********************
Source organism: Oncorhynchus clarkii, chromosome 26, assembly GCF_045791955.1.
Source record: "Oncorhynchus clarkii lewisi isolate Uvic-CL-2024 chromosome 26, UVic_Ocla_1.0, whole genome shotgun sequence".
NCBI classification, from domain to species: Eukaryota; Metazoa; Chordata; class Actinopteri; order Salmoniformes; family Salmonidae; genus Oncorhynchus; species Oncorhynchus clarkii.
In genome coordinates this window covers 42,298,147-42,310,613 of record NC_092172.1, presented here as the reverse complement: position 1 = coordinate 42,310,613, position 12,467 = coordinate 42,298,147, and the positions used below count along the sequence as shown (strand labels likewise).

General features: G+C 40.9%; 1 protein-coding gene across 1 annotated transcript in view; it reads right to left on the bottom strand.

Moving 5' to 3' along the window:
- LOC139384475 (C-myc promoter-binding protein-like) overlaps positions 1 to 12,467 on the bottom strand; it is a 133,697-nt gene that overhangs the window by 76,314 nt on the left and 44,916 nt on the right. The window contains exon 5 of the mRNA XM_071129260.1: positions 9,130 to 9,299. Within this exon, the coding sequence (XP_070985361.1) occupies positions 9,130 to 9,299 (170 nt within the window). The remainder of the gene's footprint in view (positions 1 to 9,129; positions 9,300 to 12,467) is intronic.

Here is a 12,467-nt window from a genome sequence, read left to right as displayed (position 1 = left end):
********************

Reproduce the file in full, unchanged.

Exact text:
Source organism: Oncorhynchus clarkii, chromosome 26, assembly GCF_045791955.1.
Source record: "Oncorhynchus clarkii lewisi isolate Uvic-CL-2024 chromosome 26, UVic_Ocla_1.0, whole genome shotgun sequence".
NCBI classification, from domain to species: Eukaryota; Metazoa; Chordata; class Actinopteri; order Salmoniformes; family Salmonidae; genus Oncorhynchus; species Oncorhynchus clarkii.
In genome coordinates this window covers 42,298,147-42,310,613 of record NC_092172.1, presented here as the reverse complement: position 1 = coordinate 42,310,613, position 12,467 = coordinate 42,298,147, and the positions used below count along the sequence as shown (strand labels likewise).

General features: G+C 40.9%; 1 protein-coding gene across 1 annotated transcript in view; it reads right to left on the bottom strand.

Moving 5' to 3' along the window:
- LOC139384475 (C-myc promoter-binding protein-like) overlaps positions 1 to 12,467 on the bottom strand; it is a 133,697-nt gene that overhangs the window by 76,314 nt on the left and 44,916 nt on the right. The window contains exon 5 of the mRNA XM_071129260.1: positions 9,130 to 9,299. Within this exon, the coding sequence (XP_070985361.1) occupies positions 9,130 to 9,299 (170 nt within the window). The remainder of the gene's footprint in view (positions 1 to 9,129; positions 9,300 to 12,467) is intronic.

Here is a 12,467-nt window from a genome sequence, read left to right as displayed (position 1 = left end):